Corneal endothelial dysfunctions occurring in patients with Fuchs' endothelial corneal dystrophy, pseudoexfoliation syndrome, corneal endotheliitis, and surgically induced corneal endothelial damage cause blindness due to the loss of endothelial function that maintains corneal transparency. Transplantation of cultivated corneal endothelial cells (CECs) has been researched to repair endothelial dysfunction in animal models, though the in vitro expansion of human CECs (HCECs) is a pivotal practical issue. In this study we established an optimum condition for the cultivation of HCECs. When exposed to culture conditions, both primate and human CECs showed two distinct phenotypes: contact-inhibited polygonal monolayer and fibroblastic phenotypes. The use of SB431542, a selective inhibitor of the transforming growth factor-beta (TGF-β) receptor, counteracted the fibroblastic phenotypes to the normal contact-inhibited monolayer, and these polygonal cells maintained endothelial physiological functions. Expression of ZO-1 and Na+/K+-ATPase maintained their subcellular localization at the plasma membrane. Furthermore, expression of type I collagen and fibronectin was greatly reduced. This present study may prove to be the substantial protocol to provide the efficient in vitro expansion of HCECs with an inhibitor to the TGF-β receptor, and may ultimately provide clinicians with a new therapeutic modality in regenerative medicine for the treatment of corneal endothelial dysfunctions.
Citation: Okumura N, Kay EP, Nakahara M, Hamuro J, Kinoshita S, Koizumi N (2013) Inhibition of TGF-β Signaling Enables Human Corneal Endothelial Cell Expansion In Vitro for Use in Regenerative Medicine. PLoS ONE8(2): e58000. https://doi.org/10.1371/journal.pone.0058000
Editor: Che John Connon, University of Reading, United Kingdom
Received: November 5, 2012; Accepted: January 29, 2013; Published: February 25, 2013
Copyright: © 2013 Okumura et al. This is an open-access article distributed under the terms of the Creative Commons Attribution License, which permits unrestricted use, distribution, and reproduction in any medium, provided the original author and source are credited.
Funding: The work was supported in part by the Highway Program for realization of regenerative medicine (Kinoshita and Okumura); http://www.mext.go.jp/english/; and the Funding Program for Next Generation World-Leading Researchers from the Cabinet Office in Japan (Koizumi: LS117); http://www.jsps.go.jp/english/e-jisedai/index.html. The funders had no role in study design, data collection and analysis, decision to publish, or preparation of the manuscript.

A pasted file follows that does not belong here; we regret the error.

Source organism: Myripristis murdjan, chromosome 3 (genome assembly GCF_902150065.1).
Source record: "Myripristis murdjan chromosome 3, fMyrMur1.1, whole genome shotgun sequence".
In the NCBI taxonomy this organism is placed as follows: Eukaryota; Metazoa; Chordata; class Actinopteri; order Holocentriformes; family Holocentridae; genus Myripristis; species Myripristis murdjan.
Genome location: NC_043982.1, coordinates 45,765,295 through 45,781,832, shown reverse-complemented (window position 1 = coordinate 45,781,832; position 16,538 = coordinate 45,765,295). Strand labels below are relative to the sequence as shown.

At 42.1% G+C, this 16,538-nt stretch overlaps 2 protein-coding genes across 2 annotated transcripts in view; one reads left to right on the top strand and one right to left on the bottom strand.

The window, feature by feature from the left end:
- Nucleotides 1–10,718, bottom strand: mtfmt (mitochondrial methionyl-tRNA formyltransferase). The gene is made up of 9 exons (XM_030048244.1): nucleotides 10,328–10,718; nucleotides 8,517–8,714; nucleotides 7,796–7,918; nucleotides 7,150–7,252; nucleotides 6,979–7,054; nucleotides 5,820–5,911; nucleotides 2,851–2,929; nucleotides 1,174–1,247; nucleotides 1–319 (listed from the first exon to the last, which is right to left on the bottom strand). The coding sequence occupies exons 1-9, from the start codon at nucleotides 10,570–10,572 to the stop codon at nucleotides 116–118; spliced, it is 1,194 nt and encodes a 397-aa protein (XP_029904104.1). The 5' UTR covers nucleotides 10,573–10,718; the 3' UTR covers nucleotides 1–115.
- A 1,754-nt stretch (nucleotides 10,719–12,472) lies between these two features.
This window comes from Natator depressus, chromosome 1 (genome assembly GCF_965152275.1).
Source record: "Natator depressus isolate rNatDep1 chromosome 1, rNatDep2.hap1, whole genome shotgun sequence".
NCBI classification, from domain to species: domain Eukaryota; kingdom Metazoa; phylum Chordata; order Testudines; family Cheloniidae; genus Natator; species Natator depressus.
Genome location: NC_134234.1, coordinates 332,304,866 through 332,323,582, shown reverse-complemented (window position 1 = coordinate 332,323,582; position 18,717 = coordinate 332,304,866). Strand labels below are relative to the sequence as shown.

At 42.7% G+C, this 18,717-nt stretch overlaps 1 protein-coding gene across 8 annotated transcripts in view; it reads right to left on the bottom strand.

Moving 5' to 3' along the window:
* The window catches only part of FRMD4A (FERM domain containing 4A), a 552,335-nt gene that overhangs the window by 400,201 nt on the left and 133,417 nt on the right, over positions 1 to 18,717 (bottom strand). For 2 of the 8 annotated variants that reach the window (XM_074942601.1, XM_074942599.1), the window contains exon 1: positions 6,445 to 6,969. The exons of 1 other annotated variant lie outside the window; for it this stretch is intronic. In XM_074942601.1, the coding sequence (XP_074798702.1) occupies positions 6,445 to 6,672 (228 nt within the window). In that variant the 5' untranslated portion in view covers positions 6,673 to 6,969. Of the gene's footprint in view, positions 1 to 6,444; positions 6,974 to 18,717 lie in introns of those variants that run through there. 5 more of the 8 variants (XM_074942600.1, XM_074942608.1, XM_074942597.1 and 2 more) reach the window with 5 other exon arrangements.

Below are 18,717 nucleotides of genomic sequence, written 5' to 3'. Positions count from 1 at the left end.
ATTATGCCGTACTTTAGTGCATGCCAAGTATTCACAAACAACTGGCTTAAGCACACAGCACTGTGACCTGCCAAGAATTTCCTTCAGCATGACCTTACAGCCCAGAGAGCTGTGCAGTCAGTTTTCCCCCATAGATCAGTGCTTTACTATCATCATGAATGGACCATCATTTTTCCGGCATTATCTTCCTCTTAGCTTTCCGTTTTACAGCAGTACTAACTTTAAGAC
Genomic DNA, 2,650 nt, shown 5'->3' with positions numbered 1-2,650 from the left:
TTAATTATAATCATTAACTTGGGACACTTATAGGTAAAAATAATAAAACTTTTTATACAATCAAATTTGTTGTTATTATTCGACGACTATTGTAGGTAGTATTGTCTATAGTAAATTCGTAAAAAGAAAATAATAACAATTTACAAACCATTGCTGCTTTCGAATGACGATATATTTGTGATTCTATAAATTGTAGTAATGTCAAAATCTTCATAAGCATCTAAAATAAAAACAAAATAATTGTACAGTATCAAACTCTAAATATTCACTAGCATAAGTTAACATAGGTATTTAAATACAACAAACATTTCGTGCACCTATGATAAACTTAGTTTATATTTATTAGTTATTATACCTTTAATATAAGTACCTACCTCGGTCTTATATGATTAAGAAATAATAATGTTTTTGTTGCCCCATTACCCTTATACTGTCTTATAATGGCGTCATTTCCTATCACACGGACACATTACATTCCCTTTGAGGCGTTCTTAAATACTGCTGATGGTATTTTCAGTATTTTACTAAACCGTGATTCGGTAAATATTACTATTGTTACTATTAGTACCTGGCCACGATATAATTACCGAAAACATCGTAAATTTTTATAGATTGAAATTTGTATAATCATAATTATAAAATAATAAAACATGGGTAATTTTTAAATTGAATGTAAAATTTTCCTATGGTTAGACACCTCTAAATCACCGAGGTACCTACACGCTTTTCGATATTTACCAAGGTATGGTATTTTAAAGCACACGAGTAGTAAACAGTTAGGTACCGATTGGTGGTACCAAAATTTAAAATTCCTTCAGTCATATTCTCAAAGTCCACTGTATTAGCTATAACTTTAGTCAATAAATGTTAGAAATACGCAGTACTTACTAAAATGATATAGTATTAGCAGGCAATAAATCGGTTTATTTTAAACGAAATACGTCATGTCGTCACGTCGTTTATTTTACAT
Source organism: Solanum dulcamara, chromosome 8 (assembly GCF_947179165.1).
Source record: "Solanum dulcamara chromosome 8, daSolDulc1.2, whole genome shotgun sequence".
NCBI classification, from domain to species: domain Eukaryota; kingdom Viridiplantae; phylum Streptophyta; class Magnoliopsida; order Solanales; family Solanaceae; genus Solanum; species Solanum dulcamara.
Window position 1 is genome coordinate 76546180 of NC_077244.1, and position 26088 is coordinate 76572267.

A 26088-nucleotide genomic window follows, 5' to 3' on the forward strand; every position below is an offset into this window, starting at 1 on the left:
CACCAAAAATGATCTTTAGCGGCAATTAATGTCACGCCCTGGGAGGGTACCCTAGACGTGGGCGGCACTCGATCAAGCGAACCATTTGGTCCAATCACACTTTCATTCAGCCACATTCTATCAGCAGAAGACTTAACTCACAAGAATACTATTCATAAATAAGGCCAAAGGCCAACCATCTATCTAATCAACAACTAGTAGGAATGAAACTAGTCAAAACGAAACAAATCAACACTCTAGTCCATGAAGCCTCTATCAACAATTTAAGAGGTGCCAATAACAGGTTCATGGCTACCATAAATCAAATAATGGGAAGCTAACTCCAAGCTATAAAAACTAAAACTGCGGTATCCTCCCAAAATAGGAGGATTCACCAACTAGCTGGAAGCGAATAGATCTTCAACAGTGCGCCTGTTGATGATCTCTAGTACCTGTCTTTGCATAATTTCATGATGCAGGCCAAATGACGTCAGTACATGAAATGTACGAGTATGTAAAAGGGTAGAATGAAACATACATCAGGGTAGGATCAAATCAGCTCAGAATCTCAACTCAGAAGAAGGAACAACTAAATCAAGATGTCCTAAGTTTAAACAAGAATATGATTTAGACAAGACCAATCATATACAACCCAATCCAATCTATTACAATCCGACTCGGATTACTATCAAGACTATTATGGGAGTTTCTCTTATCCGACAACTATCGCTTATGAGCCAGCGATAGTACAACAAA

Competing interests: The authors have declared that no competing interests exist.
Corneal endothelial dysfunction is a major cause of severe visual impairment leading to blindness due to the loss of endothelial function that maintains corneal transparency. Restoration to clear vision requires either full-thickness corneal transplantation or endothelial keratoplasty. Recently, highly effective surgical techniques to replace corneal endothelium [e.g., Descemet's stripping automated endothelial keratoplasty (DSAEK) and Descemet's membrane endothelial keratoplasty (DMEK)] have been developed – that are aimed at replacing penetrating keratoplasty for overcoming pathological dysfunctions of corneal endothelial tissue. At present, our group and several other research groups have focused on the establishment of new treatment methods suitable for a practical clinical intervention to repair corneal endothelial dysfunctions –. Since corneal endothelium is composed of a monolayer and is a structurally flexible cell sheet, corneal endothelial cells (CECs) have been cultured on substrates including collagen sheets, amniotic membrane, or human corneal stroma. Then the cultured CECs are transplanted as a cell sheet. However, these techniques require the use of an artificial or biological substrate that may introduce several problems such as substrate transparency, detachment of the cell sheet from the cornea, and technical difficulty of transplantation into the anterior chamber. In our effort to overcome those substrate-related problems, we previously demonstrated that the transplantation of cultivated CECs in combination with a Rho kinase (ROCK) inhibitor enhanced the adhesion of injected cells onto the recipient corneal tissue without the use of a substrate and successfully achieved the recovery of corneal transparency in two corneal-endothelial-dysfunction animal models (rabbit and primate) , .